So begins a project located to ride the tension between infinite process and fixed product; between ‘anything-can-happen’ chaotic idealism and ‘but-what-are-we-doing?’/’this-is-what-we-are-doing’ pragmatism, and between self-determining participative processes and imposed representations of participation. Questions of locating the project along old axes—of community art/contemporary art, art/design, and the rhetorically useful/ experientially useful—were beside the point as the project invited one to encounter its many tensions.

A number of elements were introduced by Orta to shape the fluidity. Firstly, 2 themes around which to explore making work: ‘nexus’—the Latin word for link—a theme which runs through much of her oeuvre, and ‘heart’—a theme Lucy and Jorge have been jointly exploring. Secondly, a core collection of collaborators was invited to participate and draw in other people. Core collaborators were: community artist at Carlton Housing Commission Estate, Geoff Kennedy, musician Tim O’Dwyer, documenters Catherine Acin and Nicholas Sherman, architect Dylan Ingleton, cultural theorist Nikos Papastergiadis, performer/ choreographer Daryl Pellizzer, and myself as artist/industrial designer. And thirdly, Orta had requested that a silver caravan (inferring temporary habitation and immanent mobility) be brought into the work-space, and that a large pin-up style wall be erected, on which to collect evidence of the process as events unfolded.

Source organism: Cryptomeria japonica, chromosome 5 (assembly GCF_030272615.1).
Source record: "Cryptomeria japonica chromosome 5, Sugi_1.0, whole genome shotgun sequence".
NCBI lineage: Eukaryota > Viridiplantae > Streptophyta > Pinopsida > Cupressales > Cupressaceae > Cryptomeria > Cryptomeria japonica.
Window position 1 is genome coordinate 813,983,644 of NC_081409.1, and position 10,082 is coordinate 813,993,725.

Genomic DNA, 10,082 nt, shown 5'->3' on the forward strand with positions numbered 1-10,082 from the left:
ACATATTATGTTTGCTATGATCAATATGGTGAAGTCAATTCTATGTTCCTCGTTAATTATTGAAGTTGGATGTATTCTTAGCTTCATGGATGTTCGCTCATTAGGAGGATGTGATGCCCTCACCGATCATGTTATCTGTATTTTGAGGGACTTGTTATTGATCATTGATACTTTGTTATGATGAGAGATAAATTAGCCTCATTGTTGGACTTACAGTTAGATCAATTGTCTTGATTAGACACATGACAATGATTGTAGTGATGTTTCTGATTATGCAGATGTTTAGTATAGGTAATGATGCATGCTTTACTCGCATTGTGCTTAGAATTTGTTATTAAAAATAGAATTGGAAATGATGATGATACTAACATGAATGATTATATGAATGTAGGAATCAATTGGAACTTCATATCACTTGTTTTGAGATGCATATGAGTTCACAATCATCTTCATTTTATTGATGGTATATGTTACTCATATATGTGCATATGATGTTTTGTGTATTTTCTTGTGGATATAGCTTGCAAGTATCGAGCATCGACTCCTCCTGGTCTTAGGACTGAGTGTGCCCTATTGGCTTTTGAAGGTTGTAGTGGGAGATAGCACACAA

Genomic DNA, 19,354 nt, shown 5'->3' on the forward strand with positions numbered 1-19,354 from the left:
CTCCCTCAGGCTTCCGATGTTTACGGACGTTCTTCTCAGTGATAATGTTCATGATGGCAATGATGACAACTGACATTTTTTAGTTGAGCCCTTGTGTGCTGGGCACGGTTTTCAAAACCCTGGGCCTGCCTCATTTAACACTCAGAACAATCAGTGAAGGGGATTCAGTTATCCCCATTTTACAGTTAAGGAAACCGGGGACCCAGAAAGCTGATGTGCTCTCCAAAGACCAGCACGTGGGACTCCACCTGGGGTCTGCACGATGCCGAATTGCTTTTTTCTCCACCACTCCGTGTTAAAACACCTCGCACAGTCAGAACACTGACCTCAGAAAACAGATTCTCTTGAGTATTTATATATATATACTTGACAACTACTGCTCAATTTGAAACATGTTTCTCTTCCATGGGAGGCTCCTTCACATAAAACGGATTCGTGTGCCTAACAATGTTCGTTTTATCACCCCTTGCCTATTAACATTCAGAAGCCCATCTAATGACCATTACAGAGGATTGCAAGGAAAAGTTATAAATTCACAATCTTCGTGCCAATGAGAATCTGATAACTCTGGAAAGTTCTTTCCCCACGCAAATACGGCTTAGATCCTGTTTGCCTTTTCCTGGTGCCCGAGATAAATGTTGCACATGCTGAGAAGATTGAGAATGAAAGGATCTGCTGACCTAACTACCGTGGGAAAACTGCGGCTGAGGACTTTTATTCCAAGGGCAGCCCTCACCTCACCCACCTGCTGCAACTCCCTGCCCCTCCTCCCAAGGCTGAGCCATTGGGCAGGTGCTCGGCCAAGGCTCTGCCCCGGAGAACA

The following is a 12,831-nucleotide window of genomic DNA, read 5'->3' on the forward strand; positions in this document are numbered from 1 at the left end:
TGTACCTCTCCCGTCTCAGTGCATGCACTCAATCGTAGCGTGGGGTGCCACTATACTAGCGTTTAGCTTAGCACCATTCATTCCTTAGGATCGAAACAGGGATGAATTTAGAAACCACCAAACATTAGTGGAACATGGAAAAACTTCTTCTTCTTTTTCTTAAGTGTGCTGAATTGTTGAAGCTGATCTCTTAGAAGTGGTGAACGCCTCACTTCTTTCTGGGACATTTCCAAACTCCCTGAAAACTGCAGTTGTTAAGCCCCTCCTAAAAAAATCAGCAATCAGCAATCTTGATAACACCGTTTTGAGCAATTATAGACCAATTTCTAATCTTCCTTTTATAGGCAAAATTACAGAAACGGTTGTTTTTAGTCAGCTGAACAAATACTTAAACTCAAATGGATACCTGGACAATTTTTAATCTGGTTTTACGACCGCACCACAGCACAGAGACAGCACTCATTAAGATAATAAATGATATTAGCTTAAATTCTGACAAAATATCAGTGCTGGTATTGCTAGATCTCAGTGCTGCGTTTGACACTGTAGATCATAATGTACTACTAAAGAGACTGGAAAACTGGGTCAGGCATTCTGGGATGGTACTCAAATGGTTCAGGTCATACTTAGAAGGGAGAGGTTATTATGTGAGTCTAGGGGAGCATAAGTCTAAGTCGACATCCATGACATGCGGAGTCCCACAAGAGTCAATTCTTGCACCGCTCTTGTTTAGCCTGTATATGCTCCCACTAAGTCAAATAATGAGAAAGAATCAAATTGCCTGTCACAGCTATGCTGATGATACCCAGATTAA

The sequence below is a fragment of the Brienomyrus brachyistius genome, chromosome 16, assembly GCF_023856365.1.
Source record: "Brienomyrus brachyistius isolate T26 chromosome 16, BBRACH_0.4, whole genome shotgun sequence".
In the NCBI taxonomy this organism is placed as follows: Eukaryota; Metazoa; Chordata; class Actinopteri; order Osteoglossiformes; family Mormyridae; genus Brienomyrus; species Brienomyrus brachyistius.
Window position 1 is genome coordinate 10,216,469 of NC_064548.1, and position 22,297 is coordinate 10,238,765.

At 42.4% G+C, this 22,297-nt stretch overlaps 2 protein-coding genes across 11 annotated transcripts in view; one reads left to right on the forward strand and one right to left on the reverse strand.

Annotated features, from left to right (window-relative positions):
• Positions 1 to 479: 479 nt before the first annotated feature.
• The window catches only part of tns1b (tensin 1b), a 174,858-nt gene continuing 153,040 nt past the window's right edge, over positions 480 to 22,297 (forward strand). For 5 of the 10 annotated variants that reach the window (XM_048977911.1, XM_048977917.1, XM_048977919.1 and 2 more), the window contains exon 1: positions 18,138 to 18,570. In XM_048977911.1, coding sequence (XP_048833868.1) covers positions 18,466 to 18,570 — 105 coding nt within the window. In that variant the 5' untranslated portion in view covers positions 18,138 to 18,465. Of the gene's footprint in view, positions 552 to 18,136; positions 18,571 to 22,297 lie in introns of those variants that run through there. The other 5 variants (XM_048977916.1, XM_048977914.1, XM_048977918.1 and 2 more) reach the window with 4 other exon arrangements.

From there, the greater fluidity of the process commenced. A diverse collection of people dropped in, joined in and pissed off over the weeks. Traces of their presence were left by RMIT University students of Fashion, Industrial and Interior Design, and Sculpture; by residents from the Carlton housing estate and the St Vincent de Paul’s Ozanam Drop-In Centre; and by Victoria University of Technology (VUT) Festive Arts students. Those people who were brought into the project by one of the core collaborators were inevitably those who felt they could belong there, whilst one-time, off-the-street drop-ins or group visitors provided a constant source of variable influence. Levels of comfort with the situations people found themselves in were in constant flux.